New defence minister Stephen Smith will come under pressure to scrap Australia's most expensive defence project - the plan to build 12 submarines at a potential cost of $36 billion.
Defence sources have told The Age that the change in the leadership of the Labor Party and the new government's reliance on the Greens and independents have given some within Defence hope that the controversial submarine plan could be dropped and replaced with a more modest version.
The sources say there is likely to be a stringent review of the most recent defence white paper, in which the submarine plan was first announced, and a new white paper could be drawn up ahead of schedule.
Current Defence Minister John Faulkner has said he will step down from the role, and is set to be succeeded by Foreign Minister Stephen Smith in a reshuffle being announced by Prime Minister Julia Gillard today.
The plan to build 12 submarines is considered to have been former prime minister Kevin Rudd's ''baby'', to the extent that some in the defence community refer to them as ''Rudd's subs''.
There were initial suggestions Mr Rudd might be given the defence portfolio in the imminent reshuffle. But he has now been confirmed as the next foreign minister, removing one potential obstacle to the ditching of the submarine plan.
One of the new independent MPs Labor has relied on to form government, Andrew Wilkie, a former army lieutenant-colonel and intelligence analyst, said he needed to study the case for the submarines before commenting on whether he believed they were affordable. But he said he fully supported a review of the white paper, because ''there were clearly some elements of it that needed addressing''.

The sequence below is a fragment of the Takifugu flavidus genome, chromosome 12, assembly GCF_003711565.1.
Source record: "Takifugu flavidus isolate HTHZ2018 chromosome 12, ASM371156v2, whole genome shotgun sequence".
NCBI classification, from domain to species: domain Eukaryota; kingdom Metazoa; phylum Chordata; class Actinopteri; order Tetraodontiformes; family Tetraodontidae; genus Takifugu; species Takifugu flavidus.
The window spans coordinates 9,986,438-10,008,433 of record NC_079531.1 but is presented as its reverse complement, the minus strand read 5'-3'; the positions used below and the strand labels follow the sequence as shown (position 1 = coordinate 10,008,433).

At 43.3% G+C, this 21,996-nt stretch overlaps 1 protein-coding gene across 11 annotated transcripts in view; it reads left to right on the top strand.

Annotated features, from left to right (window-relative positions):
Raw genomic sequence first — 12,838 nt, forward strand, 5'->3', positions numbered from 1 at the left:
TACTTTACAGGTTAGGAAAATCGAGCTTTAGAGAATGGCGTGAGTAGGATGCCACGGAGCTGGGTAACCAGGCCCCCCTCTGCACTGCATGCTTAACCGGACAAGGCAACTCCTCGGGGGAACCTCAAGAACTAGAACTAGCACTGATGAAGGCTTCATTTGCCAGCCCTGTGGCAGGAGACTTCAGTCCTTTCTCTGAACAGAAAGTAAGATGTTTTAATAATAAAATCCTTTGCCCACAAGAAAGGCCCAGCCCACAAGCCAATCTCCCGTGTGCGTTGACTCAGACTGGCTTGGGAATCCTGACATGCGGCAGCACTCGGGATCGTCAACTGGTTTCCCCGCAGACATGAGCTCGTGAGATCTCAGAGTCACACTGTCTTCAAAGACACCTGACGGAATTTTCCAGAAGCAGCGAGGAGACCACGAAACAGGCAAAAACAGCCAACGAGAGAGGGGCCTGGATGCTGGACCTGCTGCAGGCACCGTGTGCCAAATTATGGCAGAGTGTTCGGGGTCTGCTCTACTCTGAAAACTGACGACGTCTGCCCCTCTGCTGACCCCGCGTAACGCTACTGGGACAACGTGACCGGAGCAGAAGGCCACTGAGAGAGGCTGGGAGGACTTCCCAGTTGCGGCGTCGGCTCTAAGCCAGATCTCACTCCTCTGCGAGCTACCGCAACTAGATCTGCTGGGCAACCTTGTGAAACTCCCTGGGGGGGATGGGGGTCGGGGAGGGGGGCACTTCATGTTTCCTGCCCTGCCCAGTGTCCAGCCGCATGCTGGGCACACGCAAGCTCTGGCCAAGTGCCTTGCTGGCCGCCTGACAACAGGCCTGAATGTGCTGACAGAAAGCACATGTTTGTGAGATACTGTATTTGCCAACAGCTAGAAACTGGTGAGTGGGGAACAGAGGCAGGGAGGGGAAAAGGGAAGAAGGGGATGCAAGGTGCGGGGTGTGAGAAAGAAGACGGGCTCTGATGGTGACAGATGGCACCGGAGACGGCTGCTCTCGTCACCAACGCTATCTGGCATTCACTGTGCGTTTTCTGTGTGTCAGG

''There does need to be a fresh look at the white paper, there are clearly question marks over the document. For example, we can't even crew the submarines we've got, so it is arguable that we can double the fleet from the current six Collins Class submarines.''
Greens leader Bob Brown said his party did not have a concrete position on the submarines, but was keen to see large projects reviewed. ''I think this will be a matter for the whole of Parliament to discuss, including the Opposition.''
Sources say there is a growing belief within the Defence Force - including the navy and the government-owned Australian Submarine Corporation - that the 12 submarines are unlikely to be built and that the money could be better spent.
The 2009 white paper was heavily criticised for focusing on large defence projects, particularly ships and submarines, without a clear explanation of why they were needed and how they would be paid for.
The Australian Strategic Policy Institute's Andrew Davies put out a paper last year estimating the submarines could cost $36 billion. He concluded that a fleet of 12 European off-the-shelf submarines would cost only $8.8 billion.
''Given the potential price tags and the timeframes on these things, it would be surprising if they weren't reviewing it,'' Dr Davies said yesterday.